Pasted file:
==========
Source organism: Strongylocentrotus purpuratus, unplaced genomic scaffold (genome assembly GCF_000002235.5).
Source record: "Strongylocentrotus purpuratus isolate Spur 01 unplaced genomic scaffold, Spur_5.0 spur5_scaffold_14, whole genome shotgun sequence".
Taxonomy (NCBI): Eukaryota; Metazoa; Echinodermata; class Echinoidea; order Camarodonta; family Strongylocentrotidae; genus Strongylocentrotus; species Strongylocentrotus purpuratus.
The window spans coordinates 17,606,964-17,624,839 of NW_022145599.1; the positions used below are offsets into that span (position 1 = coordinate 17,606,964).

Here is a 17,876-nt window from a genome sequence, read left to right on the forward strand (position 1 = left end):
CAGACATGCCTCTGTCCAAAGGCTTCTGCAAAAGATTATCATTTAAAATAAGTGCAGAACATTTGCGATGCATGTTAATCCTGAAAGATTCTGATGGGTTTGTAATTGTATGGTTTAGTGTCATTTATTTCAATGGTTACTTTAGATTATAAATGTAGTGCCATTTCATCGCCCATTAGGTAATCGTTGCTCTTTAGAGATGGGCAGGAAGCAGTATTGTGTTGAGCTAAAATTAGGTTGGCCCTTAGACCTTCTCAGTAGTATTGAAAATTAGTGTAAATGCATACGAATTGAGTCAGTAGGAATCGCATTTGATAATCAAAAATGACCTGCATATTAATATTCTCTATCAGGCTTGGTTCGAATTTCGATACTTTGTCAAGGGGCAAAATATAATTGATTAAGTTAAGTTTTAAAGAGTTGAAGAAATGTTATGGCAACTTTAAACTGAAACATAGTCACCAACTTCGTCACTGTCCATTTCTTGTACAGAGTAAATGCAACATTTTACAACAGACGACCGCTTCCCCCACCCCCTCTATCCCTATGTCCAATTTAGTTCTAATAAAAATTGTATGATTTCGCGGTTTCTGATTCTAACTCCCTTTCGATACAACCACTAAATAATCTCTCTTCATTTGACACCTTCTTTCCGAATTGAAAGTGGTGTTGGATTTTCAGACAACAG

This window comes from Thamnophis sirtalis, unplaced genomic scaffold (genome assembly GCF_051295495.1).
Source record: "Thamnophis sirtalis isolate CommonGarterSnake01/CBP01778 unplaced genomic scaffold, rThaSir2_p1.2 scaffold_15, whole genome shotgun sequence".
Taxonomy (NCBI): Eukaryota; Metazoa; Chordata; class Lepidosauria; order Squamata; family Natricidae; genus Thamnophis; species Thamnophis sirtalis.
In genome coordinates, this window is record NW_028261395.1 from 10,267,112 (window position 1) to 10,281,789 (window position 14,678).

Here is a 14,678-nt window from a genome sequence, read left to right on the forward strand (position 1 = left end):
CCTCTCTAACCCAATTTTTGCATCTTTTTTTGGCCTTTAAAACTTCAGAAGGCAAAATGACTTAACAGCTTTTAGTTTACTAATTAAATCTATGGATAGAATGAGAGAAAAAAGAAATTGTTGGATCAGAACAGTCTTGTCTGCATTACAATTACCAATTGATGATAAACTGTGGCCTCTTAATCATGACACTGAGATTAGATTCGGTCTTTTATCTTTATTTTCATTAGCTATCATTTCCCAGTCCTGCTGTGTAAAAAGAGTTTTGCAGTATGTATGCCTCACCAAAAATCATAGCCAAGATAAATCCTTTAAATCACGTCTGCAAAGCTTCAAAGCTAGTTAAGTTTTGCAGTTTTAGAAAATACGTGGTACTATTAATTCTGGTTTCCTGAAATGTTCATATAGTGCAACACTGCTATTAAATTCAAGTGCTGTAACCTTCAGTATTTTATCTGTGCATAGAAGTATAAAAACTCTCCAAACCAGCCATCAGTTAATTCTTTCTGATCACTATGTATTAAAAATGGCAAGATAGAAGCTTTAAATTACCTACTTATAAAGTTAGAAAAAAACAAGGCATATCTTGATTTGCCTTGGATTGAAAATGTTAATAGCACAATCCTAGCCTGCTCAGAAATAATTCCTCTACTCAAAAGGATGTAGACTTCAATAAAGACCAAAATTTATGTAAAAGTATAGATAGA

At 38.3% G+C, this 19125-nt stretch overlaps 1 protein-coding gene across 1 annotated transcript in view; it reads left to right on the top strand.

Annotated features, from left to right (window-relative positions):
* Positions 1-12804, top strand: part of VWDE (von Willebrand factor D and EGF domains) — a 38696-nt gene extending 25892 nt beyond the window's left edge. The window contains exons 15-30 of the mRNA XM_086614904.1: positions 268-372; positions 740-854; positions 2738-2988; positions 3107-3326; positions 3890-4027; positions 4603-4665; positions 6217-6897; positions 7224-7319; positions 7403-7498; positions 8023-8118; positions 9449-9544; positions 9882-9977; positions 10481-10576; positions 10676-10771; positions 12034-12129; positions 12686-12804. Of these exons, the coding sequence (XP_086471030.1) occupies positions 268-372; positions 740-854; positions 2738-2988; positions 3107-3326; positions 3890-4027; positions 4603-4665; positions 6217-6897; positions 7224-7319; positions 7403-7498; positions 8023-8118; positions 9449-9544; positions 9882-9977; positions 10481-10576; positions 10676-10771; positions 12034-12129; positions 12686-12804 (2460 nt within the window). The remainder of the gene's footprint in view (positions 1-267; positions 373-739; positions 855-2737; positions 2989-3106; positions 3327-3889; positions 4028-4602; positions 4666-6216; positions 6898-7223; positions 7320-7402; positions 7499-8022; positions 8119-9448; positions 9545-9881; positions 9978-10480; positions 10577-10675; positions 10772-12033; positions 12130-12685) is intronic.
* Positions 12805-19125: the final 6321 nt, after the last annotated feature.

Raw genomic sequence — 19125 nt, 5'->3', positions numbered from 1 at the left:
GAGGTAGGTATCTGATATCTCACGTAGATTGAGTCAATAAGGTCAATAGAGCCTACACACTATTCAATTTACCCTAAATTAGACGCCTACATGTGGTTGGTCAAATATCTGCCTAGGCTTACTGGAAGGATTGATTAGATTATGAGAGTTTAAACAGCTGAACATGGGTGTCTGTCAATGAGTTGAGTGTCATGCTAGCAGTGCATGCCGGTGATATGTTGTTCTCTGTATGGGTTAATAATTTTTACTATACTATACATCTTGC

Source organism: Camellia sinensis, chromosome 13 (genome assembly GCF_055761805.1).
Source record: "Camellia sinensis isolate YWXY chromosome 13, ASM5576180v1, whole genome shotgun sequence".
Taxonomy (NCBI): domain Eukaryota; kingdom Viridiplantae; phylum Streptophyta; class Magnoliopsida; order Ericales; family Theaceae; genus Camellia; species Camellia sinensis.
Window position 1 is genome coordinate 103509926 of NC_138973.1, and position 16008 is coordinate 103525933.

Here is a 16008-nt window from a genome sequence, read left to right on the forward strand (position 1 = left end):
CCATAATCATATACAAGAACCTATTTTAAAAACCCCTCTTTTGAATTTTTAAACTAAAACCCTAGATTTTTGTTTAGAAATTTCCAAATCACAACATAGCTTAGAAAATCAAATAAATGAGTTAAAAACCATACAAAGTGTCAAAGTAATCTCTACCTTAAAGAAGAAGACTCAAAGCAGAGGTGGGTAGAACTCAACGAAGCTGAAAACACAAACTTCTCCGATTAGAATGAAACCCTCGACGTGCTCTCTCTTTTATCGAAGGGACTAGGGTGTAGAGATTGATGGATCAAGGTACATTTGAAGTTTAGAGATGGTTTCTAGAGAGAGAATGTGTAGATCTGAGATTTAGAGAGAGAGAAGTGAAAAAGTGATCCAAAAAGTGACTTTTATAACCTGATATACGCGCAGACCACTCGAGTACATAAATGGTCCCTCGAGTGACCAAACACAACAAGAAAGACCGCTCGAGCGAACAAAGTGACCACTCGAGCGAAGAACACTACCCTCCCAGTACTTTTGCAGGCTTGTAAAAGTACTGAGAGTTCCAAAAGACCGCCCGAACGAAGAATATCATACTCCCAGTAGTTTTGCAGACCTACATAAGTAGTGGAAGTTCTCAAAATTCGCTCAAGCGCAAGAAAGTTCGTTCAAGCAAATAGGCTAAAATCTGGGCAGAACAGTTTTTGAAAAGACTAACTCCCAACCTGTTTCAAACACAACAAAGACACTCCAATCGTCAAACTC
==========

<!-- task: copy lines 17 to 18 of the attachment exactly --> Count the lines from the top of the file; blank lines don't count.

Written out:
Raw genomic sequence — 19125 nt, 5'->3', positions numbered from 1 at the left:
GAGGTAGGTATCTGATATCTCACGTAGATTGAGTCAATAAGGTCAATAGAGCCTACACACTATTCAATTTACCCTAAATTAGACGCCTACATGTGGTTGGTCAAATATCTGCCTAGGCTTACTGGAAGGATTGATTAGATTATGAGAGTTTAAACAGCTGAACATGGGTGTCTGTCAATGAGTTGAGTGTCATGCTAGCAGTGCATGCCGGTGATATGTTGTTCTCTGTATGGGTTAATAATTTTTACTATACTATACATCTTGC